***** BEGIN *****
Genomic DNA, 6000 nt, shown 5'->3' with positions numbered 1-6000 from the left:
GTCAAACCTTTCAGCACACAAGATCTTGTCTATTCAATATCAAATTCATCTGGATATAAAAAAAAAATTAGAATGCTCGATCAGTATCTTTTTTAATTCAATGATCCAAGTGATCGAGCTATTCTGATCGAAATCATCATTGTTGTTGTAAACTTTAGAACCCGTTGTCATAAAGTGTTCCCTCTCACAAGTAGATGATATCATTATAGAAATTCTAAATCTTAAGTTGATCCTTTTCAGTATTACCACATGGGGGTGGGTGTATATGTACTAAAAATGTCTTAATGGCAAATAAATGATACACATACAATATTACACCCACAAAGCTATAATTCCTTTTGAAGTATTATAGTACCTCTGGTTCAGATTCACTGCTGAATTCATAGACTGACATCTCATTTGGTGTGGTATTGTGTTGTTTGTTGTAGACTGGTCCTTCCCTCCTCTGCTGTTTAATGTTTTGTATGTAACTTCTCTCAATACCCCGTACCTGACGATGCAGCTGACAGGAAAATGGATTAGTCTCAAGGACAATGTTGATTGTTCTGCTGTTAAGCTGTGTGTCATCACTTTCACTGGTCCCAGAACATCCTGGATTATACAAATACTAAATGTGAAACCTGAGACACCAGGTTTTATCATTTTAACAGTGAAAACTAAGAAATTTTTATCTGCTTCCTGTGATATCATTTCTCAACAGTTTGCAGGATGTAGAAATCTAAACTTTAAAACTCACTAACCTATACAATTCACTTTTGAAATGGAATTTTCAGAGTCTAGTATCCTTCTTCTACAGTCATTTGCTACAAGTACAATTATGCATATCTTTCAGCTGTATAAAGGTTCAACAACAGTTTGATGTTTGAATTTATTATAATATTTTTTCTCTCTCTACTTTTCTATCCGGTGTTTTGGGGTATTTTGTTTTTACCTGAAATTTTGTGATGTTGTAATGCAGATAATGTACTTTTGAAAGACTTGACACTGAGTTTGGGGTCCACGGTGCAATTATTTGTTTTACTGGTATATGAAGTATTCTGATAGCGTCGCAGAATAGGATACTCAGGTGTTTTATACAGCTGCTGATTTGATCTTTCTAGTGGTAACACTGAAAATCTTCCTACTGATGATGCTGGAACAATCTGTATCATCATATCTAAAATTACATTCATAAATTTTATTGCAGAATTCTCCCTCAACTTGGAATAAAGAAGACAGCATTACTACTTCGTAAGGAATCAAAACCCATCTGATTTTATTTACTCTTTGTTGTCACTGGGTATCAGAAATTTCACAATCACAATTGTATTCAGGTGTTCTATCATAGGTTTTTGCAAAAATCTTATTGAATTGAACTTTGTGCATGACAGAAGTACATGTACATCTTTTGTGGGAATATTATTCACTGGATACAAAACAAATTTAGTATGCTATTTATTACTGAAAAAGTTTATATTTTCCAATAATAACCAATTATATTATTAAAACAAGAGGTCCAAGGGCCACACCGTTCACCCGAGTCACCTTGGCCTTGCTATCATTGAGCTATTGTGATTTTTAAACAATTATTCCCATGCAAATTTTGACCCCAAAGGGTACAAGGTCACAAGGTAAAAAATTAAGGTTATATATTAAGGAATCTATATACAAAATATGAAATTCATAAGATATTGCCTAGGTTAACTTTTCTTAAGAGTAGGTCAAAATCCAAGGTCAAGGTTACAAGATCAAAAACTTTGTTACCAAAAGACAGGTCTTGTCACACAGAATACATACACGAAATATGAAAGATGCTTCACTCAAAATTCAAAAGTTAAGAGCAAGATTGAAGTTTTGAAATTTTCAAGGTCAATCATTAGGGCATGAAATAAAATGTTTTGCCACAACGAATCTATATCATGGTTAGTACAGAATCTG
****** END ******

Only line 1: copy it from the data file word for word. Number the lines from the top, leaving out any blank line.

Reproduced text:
Genomic DNA, 6000 nt, shown 5'->3' with positions numbered 1-6000 from the left: